Don't even think about building a plank on frame boat if a better boat can be built in plywood. If Noah had access to plywood when he built his hypothetical Ark he would have been overjoyed. :)
    Equally, for the sake of a few hundred dollars, don't even think about trying to design it yourself - there are so many tried and tested designs out there which will happily do what you want your boat to do. The link provided by Fallguy earlier looks like it comes pretty close to what would work for you.
    GT Cruiser 23 (GT23) - Study Plans
    Have a look also at this 24' boat available from Bateau - plans price is $200. She should be more 'seaworthy' re being able to cope with the rougher conditions mentioned by Messabout above.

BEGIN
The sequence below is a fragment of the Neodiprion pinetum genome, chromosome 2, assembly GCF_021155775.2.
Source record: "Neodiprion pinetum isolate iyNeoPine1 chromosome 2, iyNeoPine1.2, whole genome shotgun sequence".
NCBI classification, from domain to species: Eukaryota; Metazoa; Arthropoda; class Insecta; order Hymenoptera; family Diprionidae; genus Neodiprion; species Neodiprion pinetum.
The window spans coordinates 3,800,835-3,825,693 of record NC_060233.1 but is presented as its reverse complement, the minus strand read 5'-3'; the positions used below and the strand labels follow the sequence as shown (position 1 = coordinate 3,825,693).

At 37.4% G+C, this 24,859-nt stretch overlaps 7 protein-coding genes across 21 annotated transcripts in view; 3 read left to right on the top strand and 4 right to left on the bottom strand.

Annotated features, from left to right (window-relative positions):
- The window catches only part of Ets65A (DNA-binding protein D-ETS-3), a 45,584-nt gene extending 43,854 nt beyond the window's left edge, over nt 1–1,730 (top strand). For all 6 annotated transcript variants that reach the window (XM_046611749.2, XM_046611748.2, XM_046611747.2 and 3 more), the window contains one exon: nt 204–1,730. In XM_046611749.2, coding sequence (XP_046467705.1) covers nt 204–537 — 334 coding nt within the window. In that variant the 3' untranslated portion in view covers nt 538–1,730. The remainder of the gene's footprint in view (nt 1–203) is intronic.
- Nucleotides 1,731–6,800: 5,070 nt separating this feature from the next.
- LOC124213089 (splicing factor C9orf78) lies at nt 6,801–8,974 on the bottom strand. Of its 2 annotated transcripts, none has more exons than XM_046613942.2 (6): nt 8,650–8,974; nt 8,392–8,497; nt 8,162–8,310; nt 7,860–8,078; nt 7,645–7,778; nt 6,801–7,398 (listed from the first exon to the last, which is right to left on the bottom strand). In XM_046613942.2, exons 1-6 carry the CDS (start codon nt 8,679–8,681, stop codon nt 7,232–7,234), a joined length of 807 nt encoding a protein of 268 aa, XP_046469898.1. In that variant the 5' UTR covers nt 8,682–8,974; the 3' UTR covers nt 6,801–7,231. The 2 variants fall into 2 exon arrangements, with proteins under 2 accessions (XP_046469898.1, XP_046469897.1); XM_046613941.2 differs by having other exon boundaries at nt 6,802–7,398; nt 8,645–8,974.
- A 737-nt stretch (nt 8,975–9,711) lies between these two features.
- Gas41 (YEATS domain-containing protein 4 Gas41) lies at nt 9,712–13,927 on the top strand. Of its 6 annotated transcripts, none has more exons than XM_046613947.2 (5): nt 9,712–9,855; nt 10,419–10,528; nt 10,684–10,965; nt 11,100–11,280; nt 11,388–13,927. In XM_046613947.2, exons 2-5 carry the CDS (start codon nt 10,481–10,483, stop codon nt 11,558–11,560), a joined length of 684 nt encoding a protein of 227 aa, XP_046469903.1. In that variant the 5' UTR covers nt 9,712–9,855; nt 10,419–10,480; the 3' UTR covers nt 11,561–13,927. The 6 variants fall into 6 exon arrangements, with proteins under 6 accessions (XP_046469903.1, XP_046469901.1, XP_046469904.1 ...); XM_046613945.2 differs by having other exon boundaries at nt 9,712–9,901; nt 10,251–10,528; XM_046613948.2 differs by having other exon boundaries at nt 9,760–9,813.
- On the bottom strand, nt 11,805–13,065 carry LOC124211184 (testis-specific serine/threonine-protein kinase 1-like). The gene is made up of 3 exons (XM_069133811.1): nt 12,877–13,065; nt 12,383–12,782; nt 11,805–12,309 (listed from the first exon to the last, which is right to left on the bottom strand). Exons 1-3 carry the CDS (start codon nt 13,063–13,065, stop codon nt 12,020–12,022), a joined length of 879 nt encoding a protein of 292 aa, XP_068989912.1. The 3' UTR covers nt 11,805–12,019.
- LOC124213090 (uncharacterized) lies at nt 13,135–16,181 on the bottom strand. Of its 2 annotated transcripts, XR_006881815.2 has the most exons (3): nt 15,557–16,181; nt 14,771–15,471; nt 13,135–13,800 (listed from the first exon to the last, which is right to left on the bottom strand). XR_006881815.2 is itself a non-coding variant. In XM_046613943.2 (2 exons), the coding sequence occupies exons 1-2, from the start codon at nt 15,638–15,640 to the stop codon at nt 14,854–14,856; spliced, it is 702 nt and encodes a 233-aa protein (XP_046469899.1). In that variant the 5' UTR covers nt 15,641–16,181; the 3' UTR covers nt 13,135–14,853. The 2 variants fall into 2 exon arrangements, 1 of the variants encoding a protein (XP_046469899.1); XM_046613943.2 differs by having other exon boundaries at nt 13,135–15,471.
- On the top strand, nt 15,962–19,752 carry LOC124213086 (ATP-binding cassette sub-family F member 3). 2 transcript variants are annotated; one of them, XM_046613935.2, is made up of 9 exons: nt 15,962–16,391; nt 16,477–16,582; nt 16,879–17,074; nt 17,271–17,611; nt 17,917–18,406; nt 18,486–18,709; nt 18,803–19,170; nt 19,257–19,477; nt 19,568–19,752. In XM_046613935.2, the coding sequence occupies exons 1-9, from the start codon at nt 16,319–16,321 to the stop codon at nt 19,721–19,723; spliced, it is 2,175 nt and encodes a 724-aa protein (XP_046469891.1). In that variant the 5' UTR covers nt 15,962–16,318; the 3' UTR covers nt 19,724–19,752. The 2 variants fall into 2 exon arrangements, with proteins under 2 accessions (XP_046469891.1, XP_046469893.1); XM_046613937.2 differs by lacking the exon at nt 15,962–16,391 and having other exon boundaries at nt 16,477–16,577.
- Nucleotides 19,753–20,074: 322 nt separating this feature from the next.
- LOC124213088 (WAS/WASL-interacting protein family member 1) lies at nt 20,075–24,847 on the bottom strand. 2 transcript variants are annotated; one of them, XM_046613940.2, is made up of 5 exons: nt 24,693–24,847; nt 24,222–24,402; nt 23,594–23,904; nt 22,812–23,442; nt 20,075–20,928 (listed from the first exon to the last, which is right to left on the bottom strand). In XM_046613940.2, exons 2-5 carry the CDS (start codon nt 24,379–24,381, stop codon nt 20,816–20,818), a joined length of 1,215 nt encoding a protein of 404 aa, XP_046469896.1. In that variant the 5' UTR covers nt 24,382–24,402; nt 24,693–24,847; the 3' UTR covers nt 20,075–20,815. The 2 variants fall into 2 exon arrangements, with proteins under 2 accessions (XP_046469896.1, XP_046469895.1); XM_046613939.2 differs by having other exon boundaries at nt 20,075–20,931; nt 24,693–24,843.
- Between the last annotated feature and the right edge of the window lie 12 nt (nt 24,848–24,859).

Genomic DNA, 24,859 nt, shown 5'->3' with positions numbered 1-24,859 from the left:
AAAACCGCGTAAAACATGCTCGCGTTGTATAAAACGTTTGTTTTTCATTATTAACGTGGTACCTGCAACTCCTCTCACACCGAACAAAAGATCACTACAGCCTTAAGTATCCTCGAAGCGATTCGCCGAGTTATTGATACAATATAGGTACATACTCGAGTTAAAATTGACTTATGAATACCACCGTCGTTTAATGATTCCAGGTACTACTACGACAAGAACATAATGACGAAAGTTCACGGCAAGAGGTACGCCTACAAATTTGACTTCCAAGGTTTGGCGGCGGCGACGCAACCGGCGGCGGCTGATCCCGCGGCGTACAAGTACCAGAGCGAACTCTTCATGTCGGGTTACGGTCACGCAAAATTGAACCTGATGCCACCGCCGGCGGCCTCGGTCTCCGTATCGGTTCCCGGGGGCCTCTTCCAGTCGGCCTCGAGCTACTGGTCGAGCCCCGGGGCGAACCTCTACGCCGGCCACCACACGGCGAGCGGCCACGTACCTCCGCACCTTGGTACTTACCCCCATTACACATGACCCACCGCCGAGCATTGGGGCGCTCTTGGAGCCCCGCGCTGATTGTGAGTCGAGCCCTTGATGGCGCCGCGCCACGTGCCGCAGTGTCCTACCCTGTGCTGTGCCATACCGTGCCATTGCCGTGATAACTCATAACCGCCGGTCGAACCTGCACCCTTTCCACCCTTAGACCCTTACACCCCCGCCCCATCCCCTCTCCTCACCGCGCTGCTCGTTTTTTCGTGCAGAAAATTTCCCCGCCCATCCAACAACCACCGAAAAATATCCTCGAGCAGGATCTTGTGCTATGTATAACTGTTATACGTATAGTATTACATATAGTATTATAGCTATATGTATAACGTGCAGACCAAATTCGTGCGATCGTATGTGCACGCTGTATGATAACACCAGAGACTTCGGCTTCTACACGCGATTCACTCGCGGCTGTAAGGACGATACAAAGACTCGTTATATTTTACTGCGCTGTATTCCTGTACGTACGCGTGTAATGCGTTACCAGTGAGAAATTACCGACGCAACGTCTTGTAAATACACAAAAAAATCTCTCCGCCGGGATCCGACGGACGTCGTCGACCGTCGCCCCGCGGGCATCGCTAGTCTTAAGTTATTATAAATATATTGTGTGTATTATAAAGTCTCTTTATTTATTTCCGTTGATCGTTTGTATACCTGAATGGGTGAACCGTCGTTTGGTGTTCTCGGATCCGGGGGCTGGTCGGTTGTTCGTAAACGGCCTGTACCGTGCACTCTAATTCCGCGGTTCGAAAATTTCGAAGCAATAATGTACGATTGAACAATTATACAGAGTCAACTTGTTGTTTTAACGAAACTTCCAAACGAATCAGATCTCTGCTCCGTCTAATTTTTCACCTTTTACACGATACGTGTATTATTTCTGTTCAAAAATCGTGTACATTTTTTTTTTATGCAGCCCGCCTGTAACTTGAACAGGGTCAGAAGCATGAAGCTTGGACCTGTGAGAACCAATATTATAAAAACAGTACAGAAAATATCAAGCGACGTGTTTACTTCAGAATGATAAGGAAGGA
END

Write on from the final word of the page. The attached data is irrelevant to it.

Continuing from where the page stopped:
Maia 24 (MT24) - Study Plans
    Do some googling as well, to see what else is out there in the world of boat plans for sale on the web that might fit your SOR.
    Last edited: Dec 6, 2019
  3. fallguy
    Joined: Dec 2016
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    Location: usa

    fallguy Senior Member

    I will only argue one small matter. The width of the boat can be 8'6". The bottom panels should be made from a single panel; one would hope for some flair to the hullsides, etc. The idea of full sheets on bottom is good.

    here is another proven design; minimim horsepower is probably a bit higher; this is a planing hull I believe and you probably need more of a displacement hull design for your sor

    trailerable houseboat plans

  4. DDouglas1
    Joined: Dec 2019
    Posts: 1
    Likes: 0, Points: 1
    Location: Deltaville

    DDouglas1 New Member

    To be honest, I would search for an old trashed house boat and simply rebuild it to your liking.
    I always wanted to buy an old pontoon boat and stick a popup on it for some silly reason.